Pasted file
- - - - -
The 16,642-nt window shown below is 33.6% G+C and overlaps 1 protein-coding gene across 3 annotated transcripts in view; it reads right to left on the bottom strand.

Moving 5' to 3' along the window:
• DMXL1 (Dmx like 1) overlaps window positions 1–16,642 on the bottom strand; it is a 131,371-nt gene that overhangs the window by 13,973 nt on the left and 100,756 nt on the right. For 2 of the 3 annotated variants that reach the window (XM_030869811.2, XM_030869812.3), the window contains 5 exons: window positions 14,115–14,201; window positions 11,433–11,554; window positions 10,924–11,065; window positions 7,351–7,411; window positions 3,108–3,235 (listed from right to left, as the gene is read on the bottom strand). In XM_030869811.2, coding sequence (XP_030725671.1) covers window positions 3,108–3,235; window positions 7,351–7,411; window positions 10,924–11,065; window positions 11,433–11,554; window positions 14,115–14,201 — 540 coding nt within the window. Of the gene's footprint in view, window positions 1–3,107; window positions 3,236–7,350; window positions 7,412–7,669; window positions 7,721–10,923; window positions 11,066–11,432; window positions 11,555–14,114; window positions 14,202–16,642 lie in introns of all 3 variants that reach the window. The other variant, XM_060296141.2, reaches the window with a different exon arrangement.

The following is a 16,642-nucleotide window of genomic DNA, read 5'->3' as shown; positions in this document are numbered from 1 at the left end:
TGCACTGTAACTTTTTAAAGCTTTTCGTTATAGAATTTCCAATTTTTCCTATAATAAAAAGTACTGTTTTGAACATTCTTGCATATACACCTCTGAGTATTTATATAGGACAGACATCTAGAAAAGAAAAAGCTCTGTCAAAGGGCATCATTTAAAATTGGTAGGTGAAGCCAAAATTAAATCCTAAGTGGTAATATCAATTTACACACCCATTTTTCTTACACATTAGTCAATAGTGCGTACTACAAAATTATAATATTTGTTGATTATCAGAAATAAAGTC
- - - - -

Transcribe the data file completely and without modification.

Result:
The 16,642-nt window shown below is 33.6% G+C and overlaps 1 protein-coding gene across 3 annotated transcripts in view; it reads right to left on the bottom strand.

Moving 5' to 3' along the window:
• DMXL1 (Dmx like 1) overlaps window positions 1–16,642 on the bottom strand; it is a 131,371-nt gene that overhangs the window by 13,973 nt on the left and 100,756 nt on the right. For 2 of the 3 annotated variants that reach the window (XM_030869811.2, XM_030869812.3), the window contains 5 exons: window positions 14,115–14,201; window positions 11,433–11,554; window positions 10,924–11,065; window positions 7,351–7,411; window positions 3,108–3,235 (listed from right to left, as the gene is read on the bottom strand). In XM_030869811.2, coding sequence (XP_030725671.1) covers window positions 3,108–3,235; window positions 7,351–7,411; window positions 10,924–11,065; window positions 11,433–11,554; window positions 14,115–14,201 — 540 coding nt within the window. Of the gene's footprint in view, window positions 1–3,107; window positions 3,236–7,350; window positions 7,412–7,669; window positions 7,721–10,923; window positions 11,066–11,432; window positions 11,555–14,114; window positions 14,202–16,642 lie in introns of all 3 variants that reach the window. The other variant, XM_060296141.2, reaches the window with a different exon arrangement.

The following is a 16,642-nucleotide window of genomic DNA, read 5'->3' as shown; positions in this document are numbered from 1 at the left end:
TGCACTGTAACTTTTTAAAGCTTTTCGTTATAGAATTTCCAATTTTTCCTATAATAAAAAGTACTGTTTTGAACATTCTTGCATATACACCTCTGAGTATTTATATAGGACAGACATCTAGAAAAGAAAAAGCTCTGTCAAAGGGCATCATTTAAAATTGGTAGGTGAAGCCAAAATTAAATCCTAAGTGGTAATATCAATTTACACACCCATTTTTCTTACACATTAGTCAATAGTGCGTACTACAAAATTATAATATTTGTTGATTATCAGAAATAAAGTC